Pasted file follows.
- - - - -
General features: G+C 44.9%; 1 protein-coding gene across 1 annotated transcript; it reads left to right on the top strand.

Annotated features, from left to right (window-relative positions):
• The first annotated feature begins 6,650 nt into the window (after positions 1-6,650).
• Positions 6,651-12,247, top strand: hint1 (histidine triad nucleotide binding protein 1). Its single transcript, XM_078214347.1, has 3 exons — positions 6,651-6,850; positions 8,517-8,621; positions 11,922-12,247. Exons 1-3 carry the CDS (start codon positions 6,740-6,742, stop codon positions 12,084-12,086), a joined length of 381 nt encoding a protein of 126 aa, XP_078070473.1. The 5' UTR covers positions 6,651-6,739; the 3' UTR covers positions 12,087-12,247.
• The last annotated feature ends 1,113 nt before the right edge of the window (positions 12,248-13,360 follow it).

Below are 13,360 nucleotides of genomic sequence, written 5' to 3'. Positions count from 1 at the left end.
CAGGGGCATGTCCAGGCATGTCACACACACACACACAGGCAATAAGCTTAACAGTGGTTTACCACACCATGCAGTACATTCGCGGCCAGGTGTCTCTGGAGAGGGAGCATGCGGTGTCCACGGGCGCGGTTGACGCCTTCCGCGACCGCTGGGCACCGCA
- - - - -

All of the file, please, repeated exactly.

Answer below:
General features: G+C 44.9%; 1 protein-coding gene across 1 annotated transcript; it reads left to right on the top strand.

Annotated features, from left to right (window-relative positions):
• The first annotated feature begins 6,650 nt into the window (after positions 1-6,650).
• Positions 6,651-12,247, top strand: hint1 (histidine triad nucleotide binding protein 1). Its single transcript, XM_078214347.1, has 3 exons — positions 6,651-6,850; positions 8,517-8,621; positions 11,922-12,247. Exons 1-3 carry the CDS (start codon positions 6,740-6,742, stop codon positions 12,084-12,086), a joined length of 381 nt encoding a protein of 126 aa, XP_078070473.1. The 5' UTR covers positions 6,651-6,739; the 3' UTR covers positions 12,087-12,247.
• The last annotated feature ends 1,113 nt before the right edge of the window (positions 12,248-13,360 follow it).

Below are 13,360 nucleotides of genomic sequence, written 5' to 3'. Positions count from 1 at the left end.
CAGGGGCATGTCCAGGCATGTCACACACACACACACAGGCAATAAGCTTAACAGTGGTTTACCACACCATGCAGTACATTCGCGGCCAGGTGTCTCTGGAGAGGGAGCATGCGGTGTCCACGGGCGCGGTTGACGCCTTCCGCGACCGCTGGGCACCGCA